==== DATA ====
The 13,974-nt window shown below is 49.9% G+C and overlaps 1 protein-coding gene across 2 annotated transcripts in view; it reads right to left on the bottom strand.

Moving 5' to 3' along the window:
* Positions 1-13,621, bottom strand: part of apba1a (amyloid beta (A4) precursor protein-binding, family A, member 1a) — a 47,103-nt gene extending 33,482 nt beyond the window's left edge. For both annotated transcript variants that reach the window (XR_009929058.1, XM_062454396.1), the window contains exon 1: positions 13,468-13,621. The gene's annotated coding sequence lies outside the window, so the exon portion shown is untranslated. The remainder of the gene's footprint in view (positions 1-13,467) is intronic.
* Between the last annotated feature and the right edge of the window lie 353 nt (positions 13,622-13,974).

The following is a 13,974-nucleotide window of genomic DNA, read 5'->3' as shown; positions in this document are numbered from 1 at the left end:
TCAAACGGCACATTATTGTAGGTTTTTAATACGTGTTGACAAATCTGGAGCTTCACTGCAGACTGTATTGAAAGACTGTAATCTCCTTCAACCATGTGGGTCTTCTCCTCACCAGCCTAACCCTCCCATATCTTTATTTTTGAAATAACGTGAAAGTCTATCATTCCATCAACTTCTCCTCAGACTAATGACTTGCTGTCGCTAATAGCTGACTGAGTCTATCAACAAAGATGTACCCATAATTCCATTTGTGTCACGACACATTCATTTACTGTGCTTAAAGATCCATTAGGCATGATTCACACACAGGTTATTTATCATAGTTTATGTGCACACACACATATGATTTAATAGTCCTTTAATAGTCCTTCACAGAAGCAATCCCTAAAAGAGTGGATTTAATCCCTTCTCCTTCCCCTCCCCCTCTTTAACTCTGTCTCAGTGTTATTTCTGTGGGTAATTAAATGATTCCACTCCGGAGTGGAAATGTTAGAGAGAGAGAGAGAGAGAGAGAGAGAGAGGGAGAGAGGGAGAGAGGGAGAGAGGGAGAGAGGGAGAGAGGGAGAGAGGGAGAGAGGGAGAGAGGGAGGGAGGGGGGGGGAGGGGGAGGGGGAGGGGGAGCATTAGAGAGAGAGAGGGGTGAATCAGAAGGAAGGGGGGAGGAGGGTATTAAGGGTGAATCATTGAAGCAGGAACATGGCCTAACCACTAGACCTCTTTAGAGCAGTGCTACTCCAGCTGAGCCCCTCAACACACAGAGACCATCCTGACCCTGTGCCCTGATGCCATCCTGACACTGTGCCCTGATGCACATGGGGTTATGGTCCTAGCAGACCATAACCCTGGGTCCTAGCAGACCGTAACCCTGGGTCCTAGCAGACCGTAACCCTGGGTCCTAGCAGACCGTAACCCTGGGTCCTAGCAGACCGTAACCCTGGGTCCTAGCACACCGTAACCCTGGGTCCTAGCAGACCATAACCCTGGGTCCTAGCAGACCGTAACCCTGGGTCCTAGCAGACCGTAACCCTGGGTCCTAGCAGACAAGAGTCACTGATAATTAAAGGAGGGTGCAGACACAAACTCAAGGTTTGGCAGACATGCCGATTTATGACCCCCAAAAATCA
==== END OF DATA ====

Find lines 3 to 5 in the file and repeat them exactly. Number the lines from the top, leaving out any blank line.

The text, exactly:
* Positions 1-13,621, bottom strand: part of apba1a (amyloid beta (A4) precursor protein-binding, family A, member 1a) — a 47,103-nt gene extending 33,482 nt beyond the window's left edge. For both annotated transcript variants that reach the window (XR_009929058.1, XM_062454396.1), the window contains exon 1: positions 13,468-13,621. The gene's annotated coding sequence lies outside the window, so the exon portion shown is untranslated. The remainder of the gene's footprint in view (positions 1-13,467) is intronic.
* Between the last annotated feature and the right edge of the window lie 353 nt (positions 13,622-13,974).

The following is a 13,974-nucleotide window of genomic DNA, read 5'->3' as shown; positions in this document are numbered from 1 at the left end: